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White Hills H-p1 Review

Album. Released 2011.  

BBC Review

New York psychedelic band rages against the machine with noisy assault.

Ben Hewitt 2011

In his tome 33 Revolutions Per Minute, Guardian rock critic Dorian Lynskey wondered if he’d written a eulogy for the protest song; whether if, rather than praising a still thriving form, he had merely uttered its burial rights. And indeed, as each week gives birth to some passing new scandal that goes without eliciting some strident artistic response, it’s hard to disagree: Billy Bragg, Manic Street Preachers and other like-minded politicised souls seem like relics of the past.

But what if the protest music of the 21st century is takes form not with swathes of political rhetoric, but through a pure blast of sound? What if, instead of clunky doggerel, there’s mind-altering loops of psychedelic rock? Step forward White Hills, the New York band whose second album for Thrill Jockey, H-p1, takes umbrage with a US government that they feel is co-opted and controlled by corporations. Or, as the band’s wonderfully named Ego Sensation said of the record’s themes: "H-p1 is symbolic of the simplification of complex ideas to keep the masses from questioning the system."

Such lofty posturing could have easily ended up sounding like the ill-informed scribblings of a sixth-form politics student, but H-p1 is more about mood, feel and texture than lyrical conceit. On opening track The Condition of Nothing, for example, it’s not just vocalist Dave W’s forlorn cry of "This thought tonight leaves you tangled empty" that conveys anger and despair; it’s the furious wall of noise that’s summoned behind it, as shrapnel of sound splinters off in different directions. Likewise, there’s something heavily oppressive about the repetitive, droning synths of No Other Way and the tribal-tinged drums of Monument that evokes a sense of dread without the need for words.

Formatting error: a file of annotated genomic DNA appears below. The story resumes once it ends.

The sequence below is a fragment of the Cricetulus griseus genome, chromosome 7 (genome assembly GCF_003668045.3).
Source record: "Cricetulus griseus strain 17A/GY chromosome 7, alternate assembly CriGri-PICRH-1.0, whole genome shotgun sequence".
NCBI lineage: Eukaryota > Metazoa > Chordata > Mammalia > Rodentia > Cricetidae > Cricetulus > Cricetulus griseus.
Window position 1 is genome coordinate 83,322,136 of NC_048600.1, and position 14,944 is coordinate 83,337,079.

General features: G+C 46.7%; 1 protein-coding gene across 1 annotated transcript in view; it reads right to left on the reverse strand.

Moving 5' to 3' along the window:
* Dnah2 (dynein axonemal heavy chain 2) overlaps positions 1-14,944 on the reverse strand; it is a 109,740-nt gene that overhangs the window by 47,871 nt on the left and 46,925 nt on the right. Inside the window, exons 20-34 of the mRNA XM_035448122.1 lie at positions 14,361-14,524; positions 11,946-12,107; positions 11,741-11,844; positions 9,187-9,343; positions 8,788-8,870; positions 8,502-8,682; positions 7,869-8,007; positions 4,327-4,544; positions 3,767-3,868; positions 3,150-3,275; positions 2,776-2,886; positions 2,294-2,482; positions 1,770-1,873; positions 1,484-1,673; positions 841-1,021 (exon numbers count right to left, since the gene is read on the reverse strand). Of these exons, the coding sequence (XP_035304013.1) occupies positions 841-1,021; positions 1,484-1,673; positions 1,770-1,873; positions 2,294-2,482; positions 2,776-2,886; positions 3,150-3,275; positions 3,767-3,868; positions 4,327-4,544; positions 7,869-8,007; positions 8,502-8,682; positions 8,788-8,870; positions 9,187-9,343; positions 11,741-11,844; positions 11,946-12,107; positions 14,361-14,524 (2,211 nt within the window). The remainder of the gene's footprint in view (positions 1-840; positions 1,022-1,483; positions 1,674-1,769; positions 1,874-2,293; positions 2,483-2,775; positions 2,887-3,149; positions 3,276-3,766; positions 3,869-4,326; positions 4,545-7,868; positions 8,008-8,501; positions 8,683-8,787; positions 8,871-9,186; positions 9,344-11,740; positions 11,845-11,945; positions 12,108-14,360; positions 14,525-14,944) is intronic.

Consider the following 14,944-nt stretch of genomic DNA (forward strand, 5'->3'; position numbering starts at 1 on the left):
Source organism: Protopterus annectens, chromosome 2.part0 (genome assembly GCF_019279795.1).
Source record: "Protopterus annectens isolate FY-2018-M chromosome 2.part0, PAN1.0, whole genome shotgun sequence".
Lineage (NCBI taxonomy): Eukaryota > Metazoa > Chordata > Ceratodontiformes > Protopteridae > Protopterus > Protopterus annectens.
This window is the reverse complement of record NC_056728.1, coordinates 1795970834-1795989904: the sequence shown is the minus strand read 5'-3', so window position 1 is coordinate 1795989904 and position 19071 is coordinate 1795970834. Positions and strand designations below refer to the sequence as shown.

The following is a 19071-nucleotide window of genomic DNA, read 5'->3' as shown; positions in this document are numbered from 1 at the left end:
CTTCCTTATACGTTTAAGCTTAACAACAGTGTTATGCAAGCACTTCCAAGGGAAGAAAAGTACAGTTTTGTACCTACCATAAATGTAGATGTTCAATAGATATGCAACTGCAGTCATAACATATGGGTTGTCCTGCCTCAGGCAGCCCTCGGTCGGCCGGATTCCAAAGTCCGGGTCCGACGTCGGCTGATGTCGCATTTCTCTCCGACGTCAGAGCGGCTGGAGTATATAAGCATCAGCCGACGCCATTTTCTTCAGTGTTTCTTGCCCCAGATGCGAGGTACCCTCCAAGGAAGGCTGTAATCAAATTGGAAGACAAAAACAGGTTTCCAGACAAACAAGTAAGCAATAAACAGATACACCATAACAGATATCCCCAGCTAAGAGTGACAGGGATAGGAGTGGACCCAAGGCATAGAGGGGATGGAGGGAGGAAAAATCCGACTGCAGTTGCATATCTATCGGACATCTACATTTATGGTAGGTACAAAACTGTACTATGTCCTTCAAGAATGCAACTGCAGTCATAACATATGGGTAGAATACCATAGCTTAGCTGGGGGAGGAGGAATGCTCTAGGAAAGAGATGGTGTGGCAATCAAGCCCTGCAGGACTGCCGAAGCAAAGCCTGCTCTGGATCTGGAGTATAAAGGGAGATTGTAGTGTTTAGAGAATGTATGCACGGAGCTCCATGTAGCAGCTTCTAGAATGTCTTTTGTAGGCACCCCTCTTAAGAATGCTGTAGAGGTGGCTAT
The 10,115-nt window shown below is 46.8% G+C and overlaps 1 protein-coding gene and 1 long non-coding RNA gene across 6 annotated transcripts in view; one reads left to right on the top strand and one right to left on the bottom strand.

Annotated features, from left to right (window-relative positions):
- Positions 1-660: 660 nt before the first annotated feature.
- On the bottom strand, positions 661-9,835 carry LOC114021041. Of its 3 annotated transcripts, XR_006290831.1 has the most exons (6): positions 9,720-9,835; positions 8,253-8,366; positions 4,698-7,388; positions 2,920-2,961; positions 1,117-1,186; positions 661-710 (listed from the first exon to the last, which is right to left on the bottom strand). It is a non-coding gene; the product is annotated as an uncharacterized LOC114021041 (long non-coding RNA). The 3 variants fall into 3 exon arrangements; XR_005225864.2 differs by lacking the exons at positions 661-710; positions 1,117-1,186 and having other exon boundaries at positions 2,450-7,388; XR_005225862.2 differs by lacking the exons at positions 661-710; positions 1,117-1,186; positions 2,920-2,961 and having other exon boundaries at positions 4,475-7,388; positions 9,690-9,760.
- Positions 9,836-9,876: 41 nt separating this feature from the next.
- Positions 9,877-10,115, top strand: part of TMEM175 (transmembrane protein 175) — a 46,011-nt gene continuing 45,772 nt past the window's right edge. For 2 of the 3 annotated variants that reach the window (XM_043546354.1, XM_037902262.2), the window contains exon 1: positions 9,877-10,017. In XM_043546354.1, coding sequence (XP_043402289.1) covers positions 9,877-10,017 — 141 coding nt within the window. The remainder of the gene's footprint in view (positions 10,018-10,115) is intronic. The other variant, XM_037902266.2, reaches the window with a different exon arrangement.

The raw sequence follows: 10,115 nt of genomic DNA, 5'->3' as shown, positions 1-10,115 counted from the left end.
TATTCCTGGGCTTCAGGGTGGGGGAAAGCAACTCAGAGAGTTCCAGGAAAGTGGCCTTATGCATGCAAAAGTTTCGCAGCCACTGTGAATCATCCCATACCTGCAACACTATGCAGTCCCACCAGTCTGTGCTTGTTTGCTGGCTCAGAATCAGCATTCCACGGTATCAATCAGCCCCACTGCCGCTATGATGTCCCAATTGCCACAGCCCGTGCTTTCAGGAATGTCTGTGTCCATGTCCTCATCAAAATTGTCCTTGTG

Even when the volume abates, the tension does not. Movement has the eerie feel of a sci-fi soundtrack with its clanging instrumentation, while the ethereal ambience of Hand In Hand is some of the spookiest space-noise you’ll hear all year. On this evidence, protest music isn’t dying, it’s just mutating into something multi-stranded, multi-layered and altogether more insidious. If only the sound of revolution could always be so forceful and beguiling…

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